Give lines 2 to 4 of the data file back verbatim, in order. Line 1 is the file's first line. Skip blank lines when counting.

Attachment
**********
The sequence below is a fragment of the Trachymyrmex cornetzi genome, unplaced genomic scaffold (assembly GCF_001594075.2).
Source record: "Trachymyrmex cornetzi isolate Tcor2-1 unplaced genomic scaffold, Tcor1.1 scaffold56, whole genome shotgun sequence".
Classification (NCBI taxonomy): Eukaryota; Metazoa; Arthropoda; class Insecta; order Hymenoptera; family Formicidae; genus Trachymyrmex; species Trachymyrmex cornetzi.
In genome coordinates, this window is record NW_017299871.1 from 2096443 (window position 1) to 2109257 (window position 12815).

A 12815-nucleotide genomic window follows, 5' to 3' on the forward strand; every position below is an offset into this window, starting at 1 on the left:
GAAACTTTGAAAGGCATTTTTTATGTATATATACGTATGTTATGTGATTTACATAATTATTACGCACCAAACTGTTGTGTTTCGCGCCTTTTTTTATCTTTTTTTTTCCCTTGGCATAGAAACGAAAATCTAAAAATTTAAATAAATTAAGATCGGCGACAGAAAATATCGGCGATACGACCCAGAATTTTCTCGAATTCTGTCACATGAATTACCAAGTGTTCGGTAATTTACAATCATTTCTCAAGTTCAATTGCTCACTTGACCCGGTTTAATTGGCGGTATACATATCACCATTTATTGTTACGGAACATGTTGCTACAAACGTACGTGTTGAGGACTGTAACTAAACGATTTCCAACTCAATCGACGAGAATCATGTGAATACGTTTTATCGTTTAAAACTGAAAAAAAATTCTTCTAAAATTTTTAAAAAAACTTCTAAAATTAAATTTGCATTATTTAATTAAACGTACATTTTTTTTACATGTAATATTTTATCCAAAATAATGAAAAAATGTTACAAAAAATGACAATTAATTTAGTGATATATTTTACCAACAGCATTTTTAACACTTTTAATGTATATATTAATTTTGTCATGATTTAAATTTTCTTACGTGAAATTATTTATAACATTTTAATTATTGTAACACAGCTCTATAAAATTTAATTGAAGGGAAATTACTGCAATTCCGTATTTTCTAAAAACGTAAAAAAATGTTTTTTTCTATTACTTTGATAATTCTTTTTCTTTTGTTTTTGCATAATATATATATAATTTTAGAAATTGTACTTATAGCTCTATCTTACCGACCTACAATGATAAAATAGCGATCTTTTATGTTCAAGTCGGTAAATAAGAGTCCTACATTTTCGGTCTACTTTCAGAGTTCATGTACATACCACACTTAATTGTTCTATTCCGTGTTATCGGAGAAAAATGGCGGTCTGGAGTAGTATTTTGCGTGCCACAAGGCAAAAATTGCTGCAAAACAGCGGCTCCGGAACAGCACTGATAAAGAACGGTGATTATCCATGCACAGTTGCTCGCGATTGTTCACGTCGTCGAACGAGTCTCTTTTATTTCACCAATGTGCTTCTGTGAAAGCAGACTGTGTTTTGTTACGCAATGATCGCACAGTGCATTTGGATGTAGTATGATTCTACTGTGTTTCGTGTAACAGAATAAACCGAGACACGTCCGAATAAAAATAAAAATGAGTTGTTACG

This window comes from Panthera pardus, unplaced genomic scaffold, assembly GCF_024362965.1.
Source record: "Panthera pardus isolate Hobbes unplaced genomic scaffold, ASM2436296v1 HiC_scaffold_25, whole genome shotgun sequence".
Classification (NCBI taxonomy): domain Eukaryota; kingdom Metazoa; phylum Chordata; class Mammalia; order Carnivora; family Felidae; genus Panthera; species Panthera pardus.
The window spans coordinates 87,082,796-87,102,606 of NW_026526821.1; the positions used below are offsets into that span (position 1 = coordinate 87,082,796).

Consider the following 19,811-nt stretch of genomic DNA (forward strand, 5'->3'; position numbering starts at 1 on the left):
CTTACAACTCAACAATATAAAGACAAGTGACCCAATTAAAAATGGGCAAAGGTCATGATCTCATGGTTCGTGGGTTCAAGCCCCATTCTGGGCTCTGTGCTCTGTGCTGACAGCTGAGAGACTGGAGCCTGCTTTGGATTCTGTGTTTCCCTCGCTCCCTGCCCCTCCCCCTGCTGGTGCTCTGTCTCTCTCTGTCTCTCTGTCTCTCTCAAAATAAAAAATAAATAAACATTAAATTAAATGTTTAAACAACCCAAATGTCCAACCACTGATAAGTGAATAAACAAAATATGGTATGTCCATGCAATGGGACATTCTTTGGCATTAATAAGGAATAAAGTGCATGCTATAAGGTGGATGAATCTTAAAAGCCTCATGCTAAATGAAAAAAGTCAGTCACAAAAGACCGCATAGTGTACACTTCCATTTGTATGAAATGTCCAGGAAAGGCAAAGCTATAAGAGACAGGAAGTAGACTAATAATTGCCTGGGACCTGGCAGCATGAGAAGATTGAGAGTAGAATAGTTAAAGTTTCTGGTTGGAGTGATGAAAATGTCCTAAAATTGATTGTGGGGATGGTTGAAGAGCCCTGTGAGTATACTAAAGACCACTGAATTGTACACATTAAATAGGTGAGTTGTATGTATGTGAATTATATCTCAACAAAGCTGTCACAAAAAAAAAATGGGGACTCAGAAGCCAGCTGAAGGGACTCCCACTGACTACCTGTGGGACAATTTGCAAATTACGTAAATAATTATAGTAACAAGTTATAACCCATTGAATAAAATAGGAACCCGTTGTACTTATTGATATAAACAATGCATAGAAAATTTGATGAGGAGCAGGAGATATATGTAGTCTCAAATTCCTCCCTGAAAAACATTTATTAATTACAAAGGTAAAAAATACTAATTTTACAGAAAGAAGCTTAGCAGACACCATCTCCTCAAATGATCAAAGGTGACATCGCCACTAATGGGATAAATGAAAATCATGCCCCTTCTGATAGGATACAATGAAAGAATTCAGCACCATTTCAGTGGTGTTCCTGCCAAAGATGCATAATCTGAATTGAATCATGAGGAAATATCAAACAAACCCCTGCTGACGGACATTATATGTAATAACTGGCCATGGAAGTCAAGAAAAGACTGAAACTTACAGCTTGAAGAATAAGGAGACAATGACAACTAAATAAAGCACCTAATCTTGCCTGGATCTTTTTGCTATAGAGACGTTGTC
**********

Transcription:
Source record: "Trachymyrmex cornetzi isolate Tcor2-1 unplaced genomic scaffold, Tcor1.1 scaffold56, whole genome shotgun sequence".
Classification (NCBI taxonomy): Eukaryota; Metazoa; Arthropoda; class Insecta; order Hymenoptera; family Formicidae; genus Trachymyrmex; species Trachymyrmex cornetzi.
In genome coordinates, this window is record NW_017299871.1 from 2096443 (window position 1) to 2109257 (window position 12815).